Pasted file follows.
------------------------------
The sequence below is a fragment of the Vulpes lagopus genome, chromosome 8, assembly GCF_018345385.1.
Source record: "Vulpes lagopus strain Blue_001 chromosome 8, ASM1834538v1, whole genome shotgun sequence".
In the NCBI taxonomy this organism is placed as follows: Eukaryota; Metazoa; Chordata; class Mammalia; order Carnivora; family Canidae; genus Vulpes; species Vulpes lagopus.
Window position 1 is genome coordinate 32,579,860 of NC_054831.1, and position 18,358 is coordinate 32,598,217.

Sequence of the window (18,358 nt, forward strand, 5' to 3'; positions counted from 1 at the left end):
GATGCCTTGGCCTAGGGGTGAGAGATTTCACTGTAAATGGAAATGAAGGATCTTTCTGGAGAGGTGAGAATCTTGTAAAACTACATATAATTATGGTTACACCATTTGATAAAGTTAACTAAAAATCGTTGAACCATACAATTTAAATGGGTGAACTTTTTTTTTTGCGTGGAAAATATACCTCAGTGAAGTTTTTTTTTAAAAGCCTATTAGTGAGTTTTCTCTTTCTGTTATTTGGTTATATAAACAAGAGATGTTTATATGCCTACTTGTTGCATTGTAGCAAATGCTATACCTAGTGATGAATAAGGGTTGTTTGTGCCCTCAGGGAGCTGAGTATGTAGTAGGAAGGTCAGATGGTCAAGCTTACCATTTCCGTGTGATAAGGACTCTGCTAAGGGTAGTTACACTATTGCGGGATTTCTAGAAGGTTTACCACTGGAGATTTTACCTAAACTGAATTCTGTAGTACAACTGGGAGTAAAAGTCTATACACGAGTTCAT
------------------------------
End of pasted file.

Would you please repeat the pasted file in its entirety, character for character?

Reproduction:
The sequence below is a fragment of the Vulpes lagopus genome, chromosome 8, assembly GCF_018345385.1.
Source record: "Vulpes lagopus strain Blue_001 chromosome 8, ASM1834538v1, whole genome shotgun sequence".
In the NCBI taxonomy this organism is placed as follows: Eukaryota; Metazoa; Chordata; class Mammalia; order Carnivora; family Canidae; genus Vulpes; species Vulpes lagopus.
Window position 1 is genome coordinate 32,579,860 of NC_054831.1, and position 18,358 is coordinate 32,598,217.

Sequence of the window (18,358 nt, forward strand, 5' to 3'; positions counted from 1 at the left end):
GATGCCTTGGCCTAGGGGTGAGAGATTTCACTGTAAATGGAAATGAAGGATCTTTCTGGAGAGGTGAGAATCTTGTAAAACTACATATAATTATGGTTACACCATTTGATAAAGTTAACTAAAAATCGTTGAACCATACAATTTAAATGGGTGAACTTTTTTTTTTGCGTGGAAAATATACCTCAGTGAAGTTTTTTTTTAAAAGCCTATTAGTGAGTTTTCTCTTTCTGTTATTTGGTTATATAAACAAGAGATGTTTATATGCCTACTTGTTGCATTGTAGCAAATGCTATACCTAGTGATGAATAAGGGTTGTTTGTGCCCTCAGGGAGCTGAGTATGTAGTAGGAAGGTCAGATGGTCAAGCTTACCATTTCCGTGTGATAAGGACTCTGCTAAGGGTAGTTACACTATTGCGGGATTTCTAGAAGGTTTACCACTGGAGATTTTACCTAAACTGAATTCTGTAGTACAACTGGGAGTAAAAGTCTATACACGAGTTCAT